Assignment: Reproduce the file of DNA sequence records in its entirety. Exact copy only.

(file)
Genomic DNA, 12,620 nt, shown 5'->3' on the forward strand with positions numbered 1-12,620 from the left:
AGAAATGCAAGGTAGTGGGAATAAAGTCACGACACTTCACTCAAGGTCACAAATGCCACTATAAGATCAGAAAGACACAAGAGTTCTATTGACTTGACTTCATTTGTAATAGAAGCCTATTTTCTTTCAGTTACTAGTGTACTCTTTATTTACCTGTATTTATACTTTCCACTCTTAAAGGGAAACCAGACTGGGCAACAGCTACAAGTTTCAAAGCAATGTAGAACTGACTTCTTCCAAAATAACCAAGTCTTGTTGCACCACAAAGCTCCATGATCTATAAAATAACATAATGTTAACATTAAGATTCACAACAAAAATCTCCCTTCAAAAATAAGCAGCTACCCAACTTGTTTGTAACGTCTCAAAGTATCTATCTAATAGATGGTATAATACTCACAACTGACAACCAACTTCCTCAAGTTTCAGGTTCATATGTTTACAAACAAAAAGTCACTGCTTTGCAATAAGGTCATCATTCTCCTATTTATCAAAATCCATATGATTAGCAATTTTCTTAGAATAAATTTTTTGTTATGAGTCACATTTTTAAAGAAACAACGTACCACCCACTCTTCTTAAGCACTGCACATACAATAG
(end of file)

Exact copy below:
Genomic DNA, 12,620 nt, shown 5'->3' on the forward strand with positions numbered 1-12,620 from the left:
AGAAATGCAAGGTAGTGGGAATAAAGTCACGACACTTCACTCAAGGTCACAAATGCCACTATAAGATCAGAAAGACACAAGAGTTCTATTGACTTGACTTCATTTGTAATAGAAGCCTATTTTCTTTCAGTTACTAGTGTACTCTTTATTTACCTGTATTTATACTTTCCACTCTTAAAGGGAAACCAGACTGGGCAACAGCTACAAGTTTCAAAGCAATGTAGAACTGACTTCTTCCAAAATAACCAAGTCTTGTTGCACCACAAAGCTCCATGATCTATAAAATAACATAATGTTAACATTAAGATTCACAACAAAAATCTCCCTTCAAAAATAAGCAGCTACCCAACTTGTTTGTAACGTCTCAAAGTATCTATCTAATAGATGGTATAATACTCACAACTGACAACCAACTTCCTCAAGTTTCAGGTTCATATGTTTACAAACAAAAAGTCACTGCTTTGCAATAAGGTCATCATTCTCCTATTTATCAAAATCCATATGATTAGCAATTTTCTTAGAATAAATTTTTTGTTATGAGTCACATTTTTAAAGAAACAACGTACCACCCACTCTTCTTAAGCACTGCACATACAATAG